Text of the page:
In today’s tutorial, we’re going to learn how to create our very own video card icon, using nothing more than the basic shapes and tools that you probably already work with on a daily basis.
So, assuming you already have Illustrator up and running let’s jump straight into it!
Tutorial Details: Video Card Icon
- Program: Adobe Illustrator CS6 – CC 2016
- Difficulty: Beginner
- Topics Covered: Design Theory, Compositional Construction, Shape Alignment, Grid Positioning
- Estimated Completion Time: 40 Minutes
Final Image: Video Card Icon
As with every new project, start by first setting up a New Document by going over to File > New (or using the Control-N keyboard shortcut), which we will adjust as follows:
Number of Artboards: 1
- Width: 128 px
- Height: 128 px
- Units: Pixels
And from the Advanced tab:
- Color Mode: RGB
- Raster Effects: Screen (72ppi)
- Preview Mode: Default
Quick tip: most of the indicated settings can be automatically triggered if you set the document’s Profile to Web, the only one that you’ll have to manually adjust being the Artboards Size (Width x Height).
Once we’ve set up our project file, we can start working on the actual icon, by creating the main shape for its circuit board using an 88 x 6 px rectangle, which we will color using #cc6a4c and then position at a distance of 14 px from the Artboard’s left edge, and 44 px from its bottom one.
Create the board’s “teeth” using three 4 px tall rectangles (6 x 4 px > 8 x 4 px > 34 x 4 px), which we will color using the exact same color #cc6a4c, and then position underneath the larger rectangle as seen in the reference image.
Select and combine all four shapes into a single larger object using Pathfinder’s Unite Shape Mode.
Give the resulting shape an outline using the Stroke method, by creating a copy of it (Control-C) which we will paste in front (Control-F) and then adjust by first changing its color to #2c2c2d, and then flipping its Fill with its Stroke (Shift-X) making sure to set its Weight to 4 px.
Add the little insertion to the bottom of the board’s third tooth using a 22 x 4 px rectangle (#2c2c2d). Once you’re done, select and group all three shapes together using the Control-G keyboard shortcut before moving on to the next step.
Add the smaller golden pin section using an 8 x 6 px rectangle (#dda664) with a 4 px thick outline (#2c2c2d), which we will group (Control-G) and then position below the board’s second tooth so that their outlines end up overlapping.
Add the larger pin section using a 34 x 6 px rectangle (#dda664) with a 4 px thick outline (#2c2c2d), on top of which we will add a group of seven 2 x 6 px rectangles (#2c2c2d) horizontally stacked at a distance of 2 px from one another). Once you’re done, select and group (Control-G) the current section’s composing shapes together before moving on to the next step.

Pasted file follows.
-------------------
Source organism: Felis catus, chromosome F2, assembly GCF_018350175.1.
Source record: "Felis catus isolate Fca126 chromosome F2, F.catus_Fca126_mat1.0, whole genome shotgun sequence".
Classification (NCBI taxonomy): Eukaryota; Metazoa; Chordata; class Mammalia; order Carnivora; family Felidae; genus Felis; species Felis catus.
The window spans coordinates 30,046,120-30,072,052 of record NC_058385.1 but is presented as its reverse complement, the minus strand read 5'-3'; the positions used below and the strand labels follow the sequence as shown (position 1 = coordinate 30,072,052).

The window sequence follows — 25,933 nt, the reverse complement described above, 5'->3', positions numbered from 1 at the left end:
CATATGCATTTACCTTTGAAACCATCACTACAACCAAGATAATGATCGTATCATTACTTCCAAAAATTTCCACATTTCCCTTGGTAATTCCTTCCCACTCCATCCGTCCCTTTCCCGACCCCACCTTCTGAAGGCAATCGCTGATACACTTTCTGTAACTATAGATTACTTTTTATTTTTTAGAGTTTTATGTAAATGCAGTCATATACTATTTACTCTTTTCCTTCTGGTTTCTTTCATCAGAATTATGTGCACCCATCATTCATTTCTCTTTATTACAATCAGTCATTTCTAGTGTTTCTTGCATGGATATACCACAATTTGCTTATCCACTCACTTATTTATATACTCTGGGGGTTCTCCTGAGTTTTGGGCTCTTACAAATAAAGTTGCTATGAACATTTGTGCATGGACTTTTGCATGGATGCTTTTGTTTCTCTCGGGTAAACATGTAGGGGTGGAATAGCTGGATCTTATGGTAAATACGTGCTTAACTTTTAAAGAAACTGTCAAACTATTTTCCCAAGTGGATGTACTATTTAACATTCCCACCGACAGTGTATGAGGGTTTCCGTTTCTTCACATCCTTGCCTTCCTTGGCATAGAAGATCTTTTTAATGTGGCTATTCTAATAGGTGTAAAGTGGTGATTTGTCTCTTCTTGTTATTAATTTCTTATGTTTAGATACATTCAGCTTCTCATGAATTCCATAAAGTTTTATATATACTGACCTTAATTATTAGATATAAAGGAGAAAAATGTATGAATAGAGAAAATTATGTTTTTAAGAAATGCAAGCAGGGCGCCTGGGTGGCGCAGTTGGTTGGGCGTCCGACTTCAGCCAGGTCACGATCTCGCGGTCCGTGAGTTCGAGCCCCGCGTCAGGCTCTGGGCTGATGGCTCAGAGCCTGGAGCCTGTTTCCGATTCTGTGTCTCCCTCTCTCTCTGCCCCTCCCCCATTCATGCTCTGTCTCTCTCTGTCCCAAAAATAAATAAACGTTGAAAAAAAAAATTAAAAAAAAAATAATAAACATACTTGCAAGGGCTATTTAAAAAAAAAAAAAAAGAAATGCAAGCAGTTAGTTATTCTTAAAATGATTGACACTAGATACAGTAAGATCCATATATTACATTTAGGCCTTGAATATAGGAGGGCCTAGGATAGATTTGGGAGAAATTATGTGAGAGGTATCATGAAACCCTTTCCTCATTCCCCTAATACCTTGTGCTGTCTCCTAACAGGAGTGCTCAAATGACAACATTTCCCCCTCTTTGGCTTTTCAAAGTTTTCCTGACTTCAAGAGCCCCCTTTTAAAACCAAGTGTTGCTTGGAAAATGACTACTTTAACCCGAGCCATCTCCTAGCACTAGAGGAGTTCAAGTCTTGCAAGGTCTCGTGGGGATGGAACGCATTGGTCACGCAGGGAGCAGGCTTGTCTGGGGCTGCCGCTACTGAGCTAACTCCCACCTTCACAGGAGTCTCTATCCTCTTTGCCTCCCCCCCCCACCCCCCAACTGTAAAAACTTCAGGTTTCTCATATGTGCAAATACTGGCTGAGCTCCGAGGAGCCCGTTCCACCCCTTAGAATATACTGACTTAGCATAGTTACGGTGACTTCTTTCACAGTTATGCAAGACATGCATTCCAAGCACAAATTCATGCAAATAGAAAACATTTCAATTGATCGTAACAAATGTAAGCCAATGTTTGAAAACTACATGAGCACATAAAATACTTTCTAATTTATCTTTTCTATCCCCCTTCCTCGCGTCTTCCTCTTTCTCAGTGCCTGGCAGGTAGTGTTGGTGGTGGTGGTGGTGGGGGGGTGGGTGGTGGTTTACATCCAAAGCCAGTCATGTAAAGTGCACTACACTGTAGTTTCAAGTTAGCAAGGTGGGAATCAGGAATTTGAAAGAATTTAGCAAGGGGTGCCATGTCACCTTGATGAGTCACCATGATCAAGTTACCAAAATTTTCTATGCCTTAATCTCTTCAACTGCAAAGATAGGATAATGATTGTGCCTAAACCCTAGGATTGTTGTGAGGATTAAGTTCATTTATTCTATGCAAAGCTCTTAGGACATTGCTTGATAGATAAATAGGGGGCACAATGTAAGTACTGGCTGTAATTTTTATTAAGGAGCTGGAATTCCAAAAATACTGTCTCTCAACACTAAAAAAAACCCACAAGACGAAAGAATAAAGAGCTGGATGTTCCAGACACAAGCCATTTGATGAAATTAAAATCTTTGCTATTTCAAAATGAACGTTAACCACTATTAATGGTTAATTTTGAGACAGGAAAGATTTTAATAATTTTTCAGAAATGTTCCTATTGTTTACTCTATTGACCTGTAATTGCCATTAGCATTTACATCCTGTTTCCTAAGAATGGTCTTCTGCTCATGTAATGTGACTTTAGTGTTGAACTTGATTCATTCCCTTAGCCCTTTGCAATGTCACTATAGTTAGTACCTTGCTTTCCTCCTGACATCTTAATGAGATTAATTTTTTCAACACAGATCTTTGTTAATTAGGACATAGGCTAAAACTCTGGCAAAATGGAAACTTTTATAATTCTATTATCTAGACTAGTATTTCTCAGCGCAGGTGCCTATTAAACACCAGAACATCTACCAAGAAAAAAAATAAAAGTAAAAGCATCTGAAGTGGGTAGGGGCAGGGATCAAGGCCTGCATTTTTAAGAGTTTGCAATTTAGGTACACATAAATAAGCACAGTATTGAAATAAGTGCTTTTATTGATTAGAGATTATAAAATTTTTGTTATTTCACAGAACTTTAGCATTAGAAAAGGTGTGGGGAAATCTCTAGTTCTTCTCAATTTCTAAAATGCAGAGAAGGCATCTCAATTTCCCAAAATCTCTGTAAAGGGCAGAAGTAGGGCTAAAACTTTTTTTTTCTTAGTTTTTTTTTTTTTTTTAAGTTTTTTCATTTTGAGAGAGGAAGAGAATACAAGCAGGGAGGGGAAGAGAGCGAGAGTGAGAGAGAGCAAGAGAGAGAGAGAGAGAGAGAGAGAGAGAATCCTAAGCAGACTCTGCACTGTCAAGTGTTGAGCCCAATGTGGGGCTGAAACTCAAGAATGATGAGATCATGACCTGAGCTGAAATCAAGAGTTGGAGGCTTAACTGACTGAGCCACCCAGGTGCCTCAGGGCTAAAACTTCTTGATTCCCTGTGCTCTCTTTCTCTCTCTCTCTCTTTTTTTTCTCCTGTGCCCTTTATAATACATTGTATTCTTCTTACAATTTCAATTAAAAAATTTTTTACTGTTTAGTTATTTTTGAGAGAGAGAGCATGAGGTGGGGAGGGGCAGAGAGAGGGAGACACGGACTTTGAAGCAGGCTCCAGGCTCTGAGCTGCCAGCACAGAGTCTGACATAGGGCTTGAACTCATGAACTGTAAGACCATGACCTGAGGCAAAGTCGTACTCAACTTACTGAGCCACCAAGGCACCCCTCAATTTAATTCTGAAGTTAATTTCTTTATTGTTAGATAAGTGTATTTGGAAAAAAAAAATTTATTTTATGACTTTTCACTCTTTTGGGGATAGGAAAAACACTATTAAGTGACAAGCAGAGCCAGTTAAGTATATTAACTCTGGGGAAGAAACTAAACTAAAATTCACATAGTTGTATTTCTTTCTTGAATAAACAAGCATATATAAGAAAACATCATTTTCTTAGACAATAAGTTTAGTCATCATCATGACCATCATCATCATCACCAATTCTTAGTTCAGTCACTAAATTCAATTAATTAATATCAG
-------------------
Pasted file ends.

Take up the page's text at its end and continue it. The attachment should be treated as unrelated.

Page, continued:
Create the locking clip using a 4 px thick Stroke line (#2c2c2d) which we will position onto the bottom-right side of the circuit board. Once you’re done, select and group (Control-G) all of the shapes that we have so far, before moving on to the next step.
Start working on the card’s IO by creating its shielding bracket using a 4 px thick Stroke line (#2c2c2d), which we will position onto the left side of the circuit board.
Add the DVI connector using a 6 x 16 px rectangle (#dda664) with a 4 px thick outline (#2c2c2d), onto the right side of which we will add a 3 x 8 px rectangle (#2c2c2d). Group all three shapes together (Control-G), and then position them onto the left side of the shield, at a distance of 14 px from its top edge.
Add the little screw locks using two 4 x 4 px squares (#2c2c2d), which we will vertically position at a distance of 4 px from the DVI connector’s top and bottom edges. Before you move on, select and group all of the shield’s composing shapes together using the Control-G keyboard shortcut.
Create the card’s main body using a 108 x 48 px rectangle (#68686b) with a 4 px thick outline (#2c2c2d), which we will group (Control-G) and then position on top of the smaller circuit board, aligning it to its left edge.
Add the horizontal detail lines using fourteen 108 x 1 px rectangles (#2c2c2d) vertically stacked at 2 px from one another, which we will group (Control-G) and then center align to the larger body. Once you have them in place, select them and the main body and create another group using the Control-G keyboard shortcut.
Create the fan’s outer section using a 28 x 28 px circle (#b75d48) with a 4 px thick outline (#2c2c2d), which we will group (Control-G) and then center align to the larger body, positioning them at a distance of 12 px from its right edge.
Add the fan’s inner section using an 8 x 8 px circle (#68686b) with a 4 px thick outline (#2c2c2d), which we will group (Control-G) and then center align to the previously grouped shapes.
Finish off the fan and with it the icon itself by adding the inner ring using an 18 x 18 px circle with a 2 px thick Stroke (#2c2c2d), which we will center align to its larger section. Once you’re done, select and group (Control-G) all of the fan’s composing shapes, doing the same for the upper body and the entire icon afterwards.
There you have it guys, an easy step-by-step approach on how to design your very own video card icon using nothing more than some basic geometric shapes and tools.
Just another coffee addict / pixel grinder, creating colorful projects one pixel at a time.
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